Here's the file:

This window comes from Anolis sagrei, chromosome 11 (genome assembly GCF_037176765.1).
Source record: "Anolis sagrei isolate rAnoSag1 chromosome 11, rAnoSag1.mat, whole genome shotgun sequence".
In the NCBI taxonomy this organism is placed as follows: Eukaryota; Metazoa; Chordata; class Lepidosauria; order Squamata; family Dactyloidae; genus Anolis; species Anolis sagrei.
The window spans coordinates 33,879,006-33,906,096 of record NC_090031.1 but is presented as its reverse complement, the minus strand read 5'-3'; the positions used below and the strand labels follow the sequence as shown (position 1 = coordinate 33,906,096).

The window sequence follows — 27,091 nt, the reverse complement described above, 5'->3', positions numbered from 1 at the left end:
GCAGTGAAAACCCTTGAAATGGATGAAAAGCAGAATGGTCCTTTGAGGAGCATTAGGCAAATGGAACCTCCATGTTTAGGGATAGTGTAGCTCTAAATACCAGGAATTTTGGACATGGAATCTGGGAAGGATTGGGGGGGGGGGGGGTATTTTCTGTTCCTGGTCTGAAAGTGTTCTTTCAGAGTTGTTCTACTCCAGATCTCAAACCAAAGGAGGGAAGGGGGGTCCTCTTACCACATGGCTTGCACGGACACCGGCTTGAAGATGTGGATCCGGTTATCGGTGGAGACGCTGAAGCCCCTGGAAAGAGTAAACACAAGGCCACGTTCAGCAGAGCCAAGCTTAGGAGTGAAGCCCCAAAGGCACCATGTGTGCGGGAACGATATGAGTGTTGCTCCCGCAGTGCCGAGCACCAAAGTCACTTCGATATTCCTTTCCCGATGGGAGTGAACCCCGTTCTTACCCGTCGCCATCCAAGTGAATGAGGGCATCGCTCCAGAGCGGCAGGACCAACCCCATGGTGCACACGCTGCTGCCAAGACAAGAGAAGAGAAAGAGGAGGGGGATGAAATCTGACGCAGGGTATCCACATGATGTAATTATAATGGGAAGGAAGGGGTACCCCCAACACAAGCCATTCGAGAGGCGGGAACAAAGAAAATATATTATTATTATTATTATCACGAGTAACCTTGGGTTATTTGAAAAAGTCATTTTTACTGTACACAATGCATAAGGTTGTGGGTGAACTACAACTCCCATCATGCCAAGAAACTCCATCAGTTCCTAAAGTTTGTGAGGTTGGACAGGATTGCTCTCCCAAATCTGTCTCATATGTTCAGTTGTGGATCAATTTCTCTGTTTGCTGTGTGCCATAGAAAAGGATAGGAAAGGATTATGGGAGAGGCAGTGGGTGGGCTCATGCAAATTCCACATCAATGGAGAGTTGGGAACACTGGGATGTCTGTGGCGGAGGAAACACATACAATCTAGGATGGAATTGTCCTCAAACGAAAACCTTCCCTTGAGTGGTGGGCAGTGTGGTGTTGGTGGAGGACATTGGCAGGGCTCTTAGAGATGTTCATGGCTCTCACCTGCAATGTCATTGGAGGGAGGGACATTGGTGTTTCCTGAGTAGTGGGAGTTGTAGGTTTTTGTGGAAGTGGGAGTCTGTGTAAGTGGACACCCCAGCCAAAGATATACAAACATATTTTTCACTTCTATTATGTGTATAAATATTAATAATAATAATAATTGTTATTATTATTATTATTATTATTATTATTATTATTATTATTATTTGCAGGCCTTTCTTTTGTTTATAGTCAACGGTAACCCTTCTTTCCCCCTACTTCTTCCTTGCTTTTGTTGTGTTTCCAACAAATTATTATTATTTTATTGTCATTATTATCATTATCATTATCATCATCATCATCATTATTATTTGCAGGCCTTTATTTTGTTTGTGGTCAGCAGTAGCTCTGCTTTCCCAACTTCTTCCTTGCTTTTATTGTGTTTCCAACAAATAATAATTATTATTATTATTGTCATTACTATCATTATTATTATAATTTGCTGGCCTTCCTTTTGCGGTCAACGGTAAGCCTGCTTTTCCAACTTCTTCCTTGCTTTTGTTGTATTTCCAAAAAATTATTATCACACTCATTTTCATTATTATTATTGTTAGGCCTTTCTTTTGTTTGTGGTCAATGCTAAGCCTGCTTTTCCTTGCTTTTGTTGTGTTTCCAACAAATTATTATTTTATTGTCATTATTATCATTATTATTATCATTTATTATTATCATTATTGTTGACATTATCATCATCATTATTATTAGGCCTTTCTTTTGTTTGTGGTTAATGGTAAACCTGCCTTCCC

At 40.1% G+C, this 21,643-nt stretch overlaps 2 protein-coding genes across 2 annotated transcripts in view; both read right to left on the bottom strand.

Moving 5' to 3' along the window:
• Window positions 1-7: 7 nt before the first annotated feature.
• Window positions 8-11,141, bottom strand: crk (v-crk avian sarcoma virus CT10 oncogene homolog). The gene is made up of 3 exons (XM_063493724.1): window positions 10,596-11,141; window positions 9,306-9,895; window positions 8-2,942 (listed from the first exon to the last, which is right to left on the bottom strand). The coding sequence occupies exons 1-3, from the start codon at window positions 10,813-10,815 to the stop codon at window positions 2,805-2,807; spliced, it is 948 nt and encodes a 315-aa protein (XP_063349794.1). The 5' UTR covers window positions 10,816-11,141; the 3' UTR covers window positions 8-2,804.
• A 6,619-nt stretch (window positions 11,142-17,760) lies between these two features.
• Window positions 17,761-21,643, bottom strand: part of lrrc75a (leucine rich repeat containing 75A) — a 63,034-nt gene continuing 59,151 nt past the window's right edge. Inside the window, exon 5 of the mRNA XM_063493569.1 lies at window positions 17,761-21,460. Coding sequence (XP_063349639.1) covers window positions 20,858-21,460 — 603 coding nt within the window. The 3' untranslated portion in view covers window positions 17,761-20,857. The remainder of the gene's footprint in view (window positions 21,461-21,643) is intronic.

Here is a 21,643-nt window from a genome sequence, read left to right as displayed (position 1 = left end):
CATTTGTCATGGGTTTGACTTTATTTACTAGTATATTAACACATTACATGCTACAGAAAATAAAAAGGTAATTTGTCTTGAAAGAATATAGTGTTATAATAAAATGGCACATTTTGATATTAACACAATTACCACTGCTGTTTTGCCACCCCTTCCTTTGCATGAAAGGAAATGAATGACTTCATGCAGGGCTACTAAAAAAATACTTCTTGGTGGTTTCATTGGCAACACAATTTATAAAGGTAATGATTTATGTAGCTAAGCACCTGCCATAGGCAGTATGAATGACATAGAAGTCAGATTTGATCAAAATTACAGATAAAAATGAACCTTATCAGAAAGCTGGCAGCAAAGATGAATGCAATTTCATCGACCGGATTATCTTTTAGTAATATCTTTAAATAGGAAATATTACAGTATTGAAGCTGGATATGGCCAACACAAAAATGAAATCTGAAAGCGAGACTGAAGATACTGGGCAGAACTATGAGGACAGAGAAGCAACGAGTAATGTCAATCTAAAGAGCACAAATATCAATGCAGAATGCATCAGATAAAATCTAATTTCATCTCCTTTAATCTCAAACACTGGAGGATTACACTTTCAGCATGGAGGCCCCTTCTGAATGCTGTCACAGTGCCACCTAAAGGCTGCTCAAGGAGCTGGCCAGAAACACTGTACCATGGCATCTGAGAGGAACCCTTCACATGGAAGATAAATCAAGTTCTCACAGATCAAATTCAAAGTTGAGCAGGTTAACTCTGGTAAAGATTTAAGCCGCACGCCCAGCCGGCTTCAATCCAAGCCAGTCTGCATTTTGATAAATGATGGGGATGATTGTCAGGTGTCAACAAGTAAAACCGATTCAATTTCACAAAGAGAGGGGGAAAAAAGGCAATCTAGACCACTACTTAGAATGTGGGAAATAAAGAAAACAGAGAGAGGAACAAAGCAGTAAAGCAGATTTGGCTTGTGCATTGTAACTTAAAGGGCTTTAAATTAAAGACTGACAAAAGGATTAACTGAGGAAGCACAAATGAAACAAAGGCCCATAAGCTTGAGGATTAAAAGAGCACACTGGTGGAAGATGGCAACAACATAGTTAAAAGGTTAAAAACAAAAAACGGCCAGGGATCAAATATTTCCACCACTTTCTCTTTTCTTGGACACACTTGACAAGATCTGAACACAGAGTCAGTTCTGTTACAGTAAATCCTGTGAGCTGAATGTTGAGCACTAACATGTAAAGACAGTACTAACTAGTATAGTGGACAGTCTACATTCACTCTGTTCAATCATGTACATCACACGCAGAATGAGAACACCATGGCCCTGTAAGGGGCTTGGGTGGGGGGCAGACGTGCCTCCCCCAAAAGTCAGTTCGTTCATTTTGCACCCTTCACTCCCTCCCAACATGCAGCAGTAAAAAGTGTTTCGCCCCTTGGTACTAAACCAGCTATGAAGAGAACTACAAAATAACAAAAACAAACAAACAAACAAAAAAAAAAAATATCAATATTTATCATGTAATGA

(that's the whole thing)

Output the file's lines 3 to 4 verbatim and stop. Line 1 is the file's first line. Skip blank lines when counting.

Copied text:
In the NCBI taxonomy this organism is placed as follows: Eukaryota; Metazoa; Chordata; class Lepidosauria; order Squamata; family Dactyloidae; genus Anolis; species Anolis sagrei.
The window spans coordinates 33,879,006-33,906,096 of record NC_090031.1 but is presented as its reverse complement, the minus strand read 5'-3'; the positions used below and the strand labels follow the sequence as shown (position 1 = coordinate 33,906,096).